US restaurants seek more help as COVID-19 struggles continue

The United States government needs to take immediate action to stabilize restaurants, an industry group said, even as seafood restaurants shut down or stop paying rent.

On 15 July, the National Restaurant Association (NRA) sent its “Blueprint for Restaurant Revival” to Congress. The comprehensive policy and legislative plan outlines “specific and immediate action the federal government should take to stabilize the industry in the short-term and set the foundation for long-term rebuilding,” the NRA said in a press release.

“In just the past two weeks, state and local government mandates have shut down almost 100,000 restaurants,” NRA Executive Vice President of Public Affairs Sean Kennedy said.

Since the restaurant industry was first shuttered, the NRA and other groups have asked for policies that “will allow us not to profit, but simply to survive this pandemic,” Kennedy said.

“Despite losing more jobs and revenue than any other industry in this country, Congress has chosen not to advance a recovery package that is tailored for the unique challenges of a restaurant on the cusp of bankruptcy,” Kennedy added. 

Upscale, casual dining, and fast casual seafood restaurants are all feeling the sting of dining closures due to COVID-19. Now months into the pandemic, the situation for even large, well-known chains is becoming dire.

Landlords of Red Lobster restaurants in several states are reporting that the Orlando, Florida-based chain owes them several months’ worth of rent.

The Chung family has filed a lawsuit alleging that Red Lobster owes them USD 125,000 (EUR 110,000) in back rent, while another landlord said she is owed USD 80,000 (EUR 70,000), KETK reported.

Red Lobster did not respond to SeafoodSource’s request for comment.

Houston, Texas-based Pappas Restaurants group recently said it is permanently closing five of its locations in Houston, including Pappas Seafood House, Pappadeaux Seafood Kitchen, and Pappas Shrimp Shack, Preview reported.

And Carlsbad, California-based Rubio’s Coastal Grill is closing 12 of its approximately 170 locations.

Upscale seafood eateries McCormick & Schmick’s and Oceanaire Seafood Room have also been forced to close some locations, according to news reports.

Closures and bankruptcies aren’t new amide the COVID-19 pandemic. As early as May, restaurant chains were filing for bankruptcy and closing locations. The NRA has called the losses “catastrophic,” and Florida-based Darden – which manages some of the largest dining chains in the country – has said sales have plummeted 43 percent.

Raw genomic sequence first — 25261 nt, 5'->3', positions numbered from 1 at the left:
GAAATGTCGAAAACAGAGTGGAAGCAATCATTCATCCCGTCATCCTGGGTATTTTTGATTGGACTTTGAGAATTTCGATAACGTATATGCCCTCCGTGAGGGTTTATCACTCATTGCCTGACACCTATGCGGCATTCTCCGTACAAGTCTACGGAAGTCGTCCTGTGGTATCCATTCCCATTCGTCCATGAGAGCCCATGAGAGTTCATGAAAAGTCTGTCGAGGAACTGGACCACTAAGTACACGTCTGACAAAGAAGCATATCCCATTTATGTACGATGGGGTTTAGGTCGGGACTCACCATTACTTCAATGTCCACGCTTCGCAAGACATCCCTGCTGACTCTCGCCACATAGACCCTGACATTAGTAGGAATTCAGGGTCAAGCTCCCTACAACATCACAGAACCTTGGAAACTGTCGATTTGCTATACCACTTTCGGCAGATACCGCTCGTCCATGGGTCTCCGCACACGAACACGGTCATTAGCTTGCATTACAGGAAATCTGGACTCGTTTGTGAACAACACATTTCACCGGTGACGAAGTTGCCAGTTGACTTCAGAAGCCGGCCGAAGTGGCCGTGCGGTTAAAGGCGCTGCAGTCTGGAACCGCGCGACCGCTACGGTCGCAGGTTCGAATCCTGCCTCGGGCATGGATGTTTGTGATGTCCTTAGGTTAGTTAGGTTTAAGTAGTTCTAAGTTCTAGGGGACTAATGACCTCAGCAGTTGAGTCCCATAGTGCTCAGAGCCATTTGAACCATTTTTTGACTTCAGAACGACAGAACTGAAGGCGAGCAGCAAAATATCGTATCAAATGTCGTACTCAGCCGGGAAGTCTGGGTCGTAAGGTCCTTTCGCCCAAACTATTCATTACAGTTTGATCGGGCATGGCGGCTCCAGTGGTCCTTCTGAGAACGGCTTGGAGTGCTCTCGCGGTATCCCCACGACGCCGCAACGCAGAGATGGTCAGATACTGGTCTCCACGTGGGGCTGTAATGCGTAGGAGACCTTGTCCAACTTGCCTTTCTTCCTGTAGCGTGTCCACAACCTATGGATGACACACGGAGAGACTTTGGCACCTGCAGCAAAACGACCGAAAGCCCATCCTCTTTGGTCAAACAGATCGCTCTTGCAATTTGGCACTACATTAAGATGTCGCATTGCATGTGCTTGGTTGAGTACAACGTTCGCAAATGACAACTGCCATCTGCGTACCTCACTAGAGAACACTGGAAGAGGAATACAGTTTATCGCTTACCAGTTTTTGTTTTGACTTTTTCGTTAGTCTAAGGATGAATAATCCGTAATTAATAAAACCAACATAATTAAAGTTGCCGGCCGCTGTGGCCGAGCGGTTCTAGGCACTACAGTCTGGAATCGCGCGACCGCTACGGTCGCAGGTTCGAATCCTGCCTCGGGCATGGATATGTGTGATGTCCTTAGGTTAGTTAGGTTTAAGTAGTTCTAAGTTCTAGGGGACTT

NRA’s Blueprint for Restaurant Revival is asking Congress to create a targeted Restaurant Recovery Fund to help counter the massive downturn. It would also create a mechanism for restaurants to access a second round of Paycheck Protection Program loans, and address liability protections for businesses.

Congress needs to establish a long-term loan program beyond PPP so restaurants can rehire, retrain, and retain valued employees by providing up to six months of operating costs and additional support, the NRA said.

The NRA is also calling on the government to replenish funding for Improve Economic Injury Disaster Loans (EIDLs), and advance grants to support businesses with major revenue reductions due to COVID-19. In addition, the government should provide customer and employee wellness tax credits to help with significant capital investments for employee and guest safety.

The NRA also said the blueprint would ensure “the stability of America’s food supply chain from farm to table” by prioritizing food and agriculture employees for testing, and receipt of a COVID-19 vaccine and providing Payroll Tax relief for restaurant employees as essential workers

Part of securing that food supply, the NRA states, could be accomplished by the U.S. government helping restaurants support at-risk communities. That can be accomplished through funding programs to feed at-risk populations, and providing greater access to restaurant meals for low income Americans.

“We are looking to Congress not only for support for our short-term survival, but to create a long-term framework that sustains our role as a key part of the food supply chain for the millions of families that rely on us for nourishment,” Kennedy said.

The Independent Restaurant Coalition has also proposed a USD 120 billion (EUR 107 billion) stabilization fund for the U.S. restaurant industry.

A recent report said that 85 percent of independent restaurants may close by the end of the year if direct government aid is not provided. 

Photo courtesy of Ken Wolter/Shutterstock


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